I so frequently get asked this question that it has even made its way into my first book, Deal Makers. The question? “What’s the difference between best endeavours and reasonable endeavours, and since we’re asking, what the heck are ‘endeavours’ anyway?”
If you’ve been puzzling over this, hopefully this post will be helpful to you and you can share it with others!
First of all, what are ‘endeavours’?
In normal English you would never say “I’ll endeavour to do such a thing”, you’d just say “I’ll do it”. If you’re less confident about your commitment, you might say “I’ll try”, or “I’ll do my best”.
In contract terms we use the word ‘endeavours’ when successfully achieving something is not entirely within our control. It might be that we’ll endeavour to close a sale this quarter; however hard we try, we’ve no guarantee that it is going to close because although you know we can lead our dear customer to water, we can’t make them drink!
That’s one good example of a place where referring to ‘endeavours’ is useful and you will see it quite often with regard to completing tasks or achieving objectives within a particular timescale. There are certain jobs in which, occasionally, obstacles come up that mean there is no way you can get it done in time, no matter how hard you work. In those circumstances you might say that you’ll endeavour to do it within those timescales but you can’t make any guarantees.
So, what about ‘best’ versus ‘reasonable’ endeavours?
People who are conscientious and hardworking, and want to make their customers happy (and I am sure that applies to you), will always want to do their best. This is one of the big areas of debate between salespeople and lawyers. When the salesperson says, “Well of course we’re going to do our best, why wouldn’t we give our ‘best endeavours’ that we’re going to meet the customer’s requirements?” the lawyer will be turning an attractive shade of purple and attempting to deliver a swift kick under the table.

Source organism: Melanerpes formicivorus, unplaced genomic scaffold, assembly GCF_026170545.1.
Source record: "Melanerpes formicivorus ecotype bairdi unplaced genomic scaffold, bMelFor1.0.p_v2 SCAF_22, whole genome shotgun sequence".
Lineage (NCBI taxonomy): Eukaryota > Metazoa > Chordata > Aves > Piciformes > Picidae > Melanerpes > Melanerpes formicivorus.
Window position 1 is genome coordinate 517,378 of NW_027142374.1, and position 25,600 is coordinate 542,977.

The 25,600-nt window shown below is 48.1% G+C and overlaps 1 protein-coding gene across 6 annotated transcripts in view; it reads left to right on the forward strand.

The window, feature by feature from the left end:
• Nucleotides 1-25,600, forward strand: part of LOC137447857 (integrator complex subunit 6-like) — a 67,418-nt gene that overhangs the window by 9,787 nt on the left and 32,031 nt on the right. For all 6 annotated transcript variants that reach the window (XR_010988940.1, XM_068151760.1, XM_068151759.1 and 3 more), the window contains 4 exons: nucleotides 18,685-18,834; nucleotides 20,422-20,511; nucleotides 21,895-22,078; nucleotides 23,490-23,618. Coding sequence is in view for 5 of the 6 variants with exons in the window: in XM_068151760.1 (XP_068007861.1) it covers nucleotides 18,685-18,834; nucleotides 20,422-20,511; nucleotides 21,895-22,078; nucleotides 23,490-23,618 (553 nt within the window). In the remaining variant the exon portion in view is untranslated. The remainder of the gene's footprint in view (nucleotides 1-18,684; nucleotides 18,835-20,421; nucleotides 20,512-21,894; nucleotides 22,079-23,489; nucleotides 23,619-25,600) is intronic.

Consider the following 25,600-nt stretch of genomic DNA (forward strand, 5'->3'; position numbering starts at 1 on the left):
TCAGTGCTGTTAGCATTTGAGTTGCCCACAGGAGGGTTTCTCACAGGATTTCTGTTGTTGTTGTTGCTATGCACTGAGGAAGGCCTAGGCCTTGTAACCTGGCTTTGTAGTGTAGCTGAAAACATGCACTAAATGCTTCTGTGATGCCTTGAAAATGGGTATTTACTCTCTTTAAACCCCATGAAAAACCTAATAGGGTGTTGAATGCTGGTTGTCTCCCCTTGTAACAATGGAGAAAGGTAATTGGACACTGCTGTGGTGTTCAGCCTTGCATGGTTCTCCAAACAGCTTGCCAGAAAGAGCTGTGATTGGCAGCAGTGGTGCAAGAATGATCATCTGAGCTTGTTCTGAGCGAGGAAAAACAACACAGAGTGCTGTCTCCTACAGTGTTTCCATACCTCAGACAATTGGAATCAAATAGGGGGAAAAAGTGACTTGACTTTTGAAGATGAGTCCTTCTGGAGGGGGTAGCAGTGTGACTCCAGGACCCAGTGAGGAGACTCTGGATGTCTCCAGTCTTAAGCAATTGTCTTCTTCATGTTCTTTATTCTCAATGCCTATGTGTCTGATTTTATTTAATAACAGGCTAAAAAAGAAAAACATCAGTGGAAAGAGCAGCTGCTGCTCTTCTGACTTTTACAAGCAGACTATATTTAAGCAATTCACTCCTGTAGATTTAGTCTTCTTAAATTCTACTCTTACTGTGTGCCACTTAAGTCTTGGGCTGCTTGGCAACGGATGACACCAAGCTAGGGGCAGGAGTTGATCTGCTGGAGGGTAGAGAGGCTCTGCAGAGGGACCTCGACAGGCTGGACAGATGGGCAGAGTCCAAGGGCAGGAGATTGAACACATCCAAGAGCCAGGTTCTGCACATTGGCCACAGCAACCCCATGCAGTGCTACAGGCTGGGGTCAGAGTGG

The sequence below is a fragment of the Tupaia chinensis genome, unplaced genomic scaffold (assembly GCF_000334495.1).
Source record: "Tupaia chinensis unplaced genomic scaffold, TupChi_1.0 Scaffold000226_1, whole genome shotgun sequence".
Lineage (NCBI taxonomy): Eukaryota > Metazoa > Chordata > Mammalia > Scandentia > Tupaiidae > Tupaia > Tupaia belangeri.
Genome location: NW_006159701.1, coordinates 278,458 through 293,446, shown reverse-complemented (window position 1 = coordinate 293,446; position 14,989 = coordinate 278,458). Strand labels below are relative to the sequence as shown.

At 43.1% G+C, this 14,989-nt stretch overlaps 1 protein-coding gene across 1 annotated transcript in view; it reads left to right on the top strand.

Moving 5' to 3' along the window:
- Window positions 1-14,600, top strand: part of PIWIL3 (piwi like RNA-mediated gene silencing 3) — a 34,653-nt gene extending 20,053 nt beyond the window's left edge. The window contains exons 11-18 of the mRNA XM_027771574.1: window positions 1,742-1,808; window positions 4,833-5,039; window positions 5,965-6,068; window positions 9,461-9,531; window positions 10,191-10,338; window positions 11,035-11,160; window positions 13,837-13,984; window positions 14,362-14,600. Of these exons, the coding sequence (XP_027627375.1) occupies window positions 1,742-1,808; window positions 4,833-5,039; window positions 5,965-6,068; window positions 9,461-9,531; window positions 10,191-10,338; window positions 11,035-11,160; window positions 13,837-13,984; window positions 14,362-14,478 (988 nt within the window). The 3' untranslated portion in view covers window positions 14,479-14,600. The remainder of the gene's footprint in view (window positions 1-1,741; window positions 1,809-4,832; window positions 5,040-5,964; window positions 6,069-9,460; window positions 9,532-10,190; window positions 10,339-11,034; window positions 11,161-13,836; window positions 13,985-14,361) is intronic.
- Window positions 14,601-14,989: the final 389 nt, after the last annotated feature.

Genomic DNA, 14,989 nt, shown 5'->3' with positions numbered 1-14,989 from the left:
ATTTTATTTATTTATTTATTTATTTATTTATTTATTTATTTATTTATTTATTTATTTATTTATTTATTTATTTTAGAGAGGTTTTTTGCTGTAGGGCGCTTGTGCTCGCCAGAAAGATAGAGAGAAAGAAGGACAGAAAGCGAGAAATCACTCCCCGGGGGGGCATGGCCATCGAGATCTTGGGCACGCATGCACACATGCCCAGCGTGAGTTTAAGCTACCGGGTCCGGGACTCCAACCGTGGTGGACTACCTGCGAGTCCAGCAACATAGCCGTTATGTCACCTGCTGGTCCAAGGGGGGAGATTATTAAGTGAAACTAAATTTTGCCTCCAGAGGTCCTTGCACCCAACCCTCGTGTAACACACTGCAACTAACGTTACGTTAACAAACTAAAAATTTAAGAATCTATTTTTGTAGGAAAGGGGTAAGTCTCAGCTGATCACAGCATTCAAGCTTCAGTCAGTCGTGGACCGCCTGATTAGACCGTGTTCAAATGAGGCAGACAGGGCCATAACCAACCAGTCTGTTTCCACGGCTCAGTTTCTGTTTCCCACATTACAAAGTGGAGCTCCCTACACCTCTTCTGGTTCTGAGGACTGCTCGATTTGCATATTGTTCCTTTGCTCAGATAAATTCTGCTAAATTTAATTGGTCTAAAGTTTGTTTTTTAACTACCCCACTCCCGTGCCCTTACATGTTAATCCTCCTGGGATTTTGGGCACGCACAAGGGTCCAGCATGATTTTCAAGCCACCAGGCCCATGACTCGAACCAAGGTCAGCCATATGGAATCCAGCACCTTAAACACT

Why is it such a big deal? Well, ‘best endeavours’ really does mean you will do everything in your power to make the committed objective happen. If that means you need to get your Chief Engineer out of bed at 2 o’clock in the morning, or it means you have to bring in extra contractors and pay them overtime, so be it. In the case of Blackpool Airport in their UK dispute with start-up airline Jet2, a ‘best endeavours’ commitment meant that the airport had to extend its opening hours in order to meet its contractual obligations. As you can imagine, keeping an airport open for extra hours (think extra ground crew, security, lighting, heating, air traffic control for starters) is no trivial matter, and is going to cost a fair amount of money.
So a ‘best endeavours’ commitment means you are prepared to go above and beyond ‘normal good service’ and actually incur some level of financial pain to meet it. Now you can see why your lawyer freaks out when you offer your ‘best endeavours’!
What about ‘reasonable’ endeavours?
‘Reasonable’ is one of those terms that could be considered to be determined by the ‘eye of the beholder’ – one person’s ‘reasonable’ is someone else’s ‘entirely unreasonable’!
From a legal perspective, the courts will interpret ‘reasonable’ as meaning whatever would be commercially reasonable for a company like yours, providing the sorts of products and services that you provide, in a deal of this nature, in the current economic and commercial environment. You wouldn’t usually be expected to do something that incurred financial loss for you under a ‘reasonable endeavours’ obligation – but you would be expected to do everything that a good supplier would do if it was trying to fulfil a contract.
As you can see, ‘reasonable endeavours’ is a much less onerous obligation than ‘best endeavours’. Generally speaking, a ‘reasonable endeavours’ commitment should be good enough for pretty much any contractual obligation that you might want to enter into.
Of course, if it really is essential that you (or the other party) will pull out all the stops to achieve a specified goal, consider whether ‘best endeavours’ will provide the confidence you need. You might consider specifying exactly what you mean by ‘best endeavours’, rather than leaving the question to the interpretation of the courts – so, for example, you might want to set out the actions a party will take to meet the obligation. These might include working weekends, hiring additional resources and paying overtime – but exclude purchasing additional equipment or premises.
Thinking through what you would realistically expect of yourself or the other party, and talking about it in practical terms rather than legal jargon, will help both of you to ensure that you don’t end up making ‘endeavours’ commitments that give your lawyer palpitations, or writing cheques your company is not willing or able to honour.
Founder and Managing Director, Devant